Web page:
“When you ask a question, the community comes together to help, both individually and collectively. Throughout all the “donut” calls we have been conducting on Slack, I have really been enjoying the diversity of my classmates. On one group call, I felt like we had the perfect mixture of careers. I made this comment: “In this moment we could create an incredible company together.”
And what a dream company the Class of 2022 would be! Think diverse and accomplished. In finance, you could plug in Spencer Velarde, a joint JD-MBA who last worked in compensation for the National Basketball Association. Sales? That’s a toss-up. After all, Chanel Walker was already running US retail sales for Philadelphia Cream Cheese – a billion dollar enterprise – in her mid-20s! Then again, Dylan Geary created a sales workflow that made her to the youngest winner of Cerner’s Masters Award – a recognition only given to 100 of 28,000 employees. Customer relations is an easy choice: Jorge Nicolin. His dashboards enabled a top Mexican bank to resolve issues more effectively, resulting in a Net Promoter Score rising from -4% to 49%. Whoever becomes CEO would be wise to tap Doug Bowen as chief of staff.
“At BDT & Company, I ranked the highest in my Associate class for “fostering client relationships” and was asked to represent BDT at a client’s G4 family retreat as an Analyst (an opportunity usually offered to Vice Presidents and above) to present an overview of our company and the work that our team had done for the family.”
THE FAMILY FIXER
Impressed? Before Booth, Ryan Hall, a U.S. Naval Officer, spearheaded the inoperability project – think system development and integration – for a submarine. Lihi Shadmi also served in the military, reaching the rank of Major in the Israeli Intelligence Corps. Like Hall, she worked on security projects. However, her biggest achievement may have been serving as an example for her peers.
“My unit has very few female engineers and officers, a problem not uncommon in a military and technological setting,” Shadmi explains. “Knowing that my personal example and support contributed to several young female soldiers becoming commanders and rising in the ranks or seeking influential roles, is my greatest point of pride.”
Alejandro Cadena, a native of Ecuador, completed two years of National Service in Israel before moving to New York City. Here, he built a company with products in 500 stores, hotels, and bakeries. His classmate, Alexandre Lin, also boasts dual identities. He calls France and China home. Not surprisingly, Lin entered management consulting after school – a role that took him to projects across the globe. In 2016, he returned home to rescue his family’s real estate portfolio, whose properties had suffered from age and neglect. Over three years, Lin dumped the high cost investments, focusing instead on renovations that would produce stable cash flows.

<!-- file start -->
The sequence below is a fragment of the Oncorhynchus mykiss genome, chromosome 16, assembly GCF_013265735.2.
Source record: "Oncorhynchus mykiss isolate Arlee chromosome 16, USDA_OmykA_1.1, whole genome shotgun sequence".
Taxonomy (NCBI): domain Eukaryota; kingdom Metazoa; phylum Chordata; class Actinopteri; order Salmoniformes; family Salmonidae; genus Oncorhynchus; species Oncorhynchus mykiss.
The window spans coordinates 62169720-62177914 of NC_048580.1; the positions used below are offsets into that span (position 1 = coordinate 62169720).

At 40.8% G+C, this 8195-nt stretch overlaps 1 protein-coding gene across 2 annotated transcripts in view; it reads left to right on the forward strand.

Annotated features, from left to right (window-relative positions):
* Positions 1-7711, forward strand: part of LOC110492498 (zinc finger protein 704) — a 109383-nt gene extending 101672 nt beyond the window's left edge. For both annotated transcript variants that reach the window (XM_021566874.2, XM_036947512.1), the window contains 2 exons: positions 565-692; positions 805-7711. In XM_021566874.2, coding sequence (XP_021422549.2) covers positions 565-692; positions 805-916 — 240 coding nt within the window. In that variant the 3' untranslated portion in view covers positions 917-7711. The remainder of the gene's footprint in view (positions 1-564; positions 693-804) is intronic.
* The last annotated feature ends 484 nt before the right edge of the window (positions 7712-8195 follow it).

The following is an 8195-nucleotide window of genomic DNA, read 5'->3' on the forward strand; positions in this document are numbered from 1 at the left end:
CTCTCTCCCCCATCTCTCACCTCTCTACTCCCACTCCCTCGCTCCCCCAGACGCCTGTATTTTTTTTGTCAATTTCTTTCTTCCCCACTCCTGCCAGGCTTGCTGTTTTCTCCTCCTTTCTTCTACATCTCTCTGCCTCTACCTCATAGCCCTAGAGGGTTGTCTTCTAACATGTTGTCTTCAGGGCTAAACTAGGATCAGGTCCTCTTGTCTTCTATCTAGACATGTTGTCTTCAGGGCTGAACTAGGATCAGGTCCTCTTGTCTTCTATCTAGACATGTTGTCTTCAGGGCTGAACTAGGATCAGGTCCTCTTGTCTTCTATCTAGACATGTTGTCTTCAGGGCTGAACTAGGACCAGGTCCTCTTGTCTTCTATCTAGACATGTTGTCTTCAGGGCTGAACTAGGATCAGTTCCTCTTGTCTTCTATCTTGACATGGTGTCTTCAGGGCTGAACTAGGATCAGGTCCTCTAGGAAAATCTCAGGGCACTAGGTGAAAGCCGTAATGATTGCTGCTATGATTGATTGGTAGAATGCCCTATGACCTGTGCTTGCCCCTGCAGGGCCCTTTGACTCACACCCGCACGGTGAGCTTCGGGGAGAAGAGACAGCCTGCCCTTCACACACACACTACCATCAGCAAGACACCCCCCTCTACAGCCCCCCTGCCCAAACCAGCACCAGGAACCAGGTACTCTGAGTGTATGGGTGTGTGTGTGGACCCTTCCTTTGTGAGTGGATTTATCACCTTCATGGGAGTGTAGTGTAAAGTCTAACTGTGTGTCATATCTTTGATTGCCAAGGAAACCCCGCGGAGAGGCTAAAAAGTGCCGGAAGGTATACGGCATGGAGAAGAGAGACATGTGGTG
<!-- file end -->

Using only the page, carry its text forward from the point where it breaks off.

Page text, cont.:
“This experience taught me to be creative and think in the shoes of an operator, planning for the long term while sorting out the day-to-day operations. Arguing and finding a compromise with contractors and tenants also helped me become a better negotiator.”
“I DON’T KNOW WHAT I DON’T KNOW”
Lin wasn’t alone in facing down adversity. Patrick Flood Mauel cut his teeth on the options trading desk, a “trial-by-fire, no excuses” atmosphere that taught him what he was truly capable of doing. Alas, he’d made it that far thanks to a defining moment when he was 15: taking a bullet in the leg.
“I had been caught in the crossfire of a dispute that unfolded in the restaurant where I was eating,” he reminisces. “The experience made me appreciate the outsized impact highly improbable events can have on our best-laid plans and projections. It taught me that aftershocks like the health and economic crisis taking place today, we have to do our best to forget the old plans, take things as they are today, and start optimizing tomorrow.”
Outside work and class, Maya Shaposhnik Cadena earned a bronze medal in Taekwondo in the Junior Olympics. Speaking of the martial arts, Alejandro Cadena finished 2nd in Ecuador’s Karate National Tournament. At the same time, Chanel Walker practiced ballet for 13 years, while Doug Bowen garnered valedictorian honors in both his high school and college classes.
What brings Bowen to Booth? Simple: he dreams of turning his native Jamaica from “developing to developed” – and views fintech and ecommerce as the means to achieve this end. In contrast, Maya Shaposhnik Cadena, a self-described “serial entrepreneur” (and wife to Alejandro Cadena) believes Booth is the perfect spot to boost her expertise while laying the groundwork for her next venture.
“I feel ready and motivated to jump into the entrepreneurial world again with the right idea and even the right partnership. At the same time, I want to be open-minded and enter business school with the mindset of “I don’t know what I don’t know.”
Page 2: Class Stats
Pages 2-3: Interview with Starr Marcello, Deputy Dean for MBA Programs
Page 3: In-depth profiles of 12 members of the Class of 2022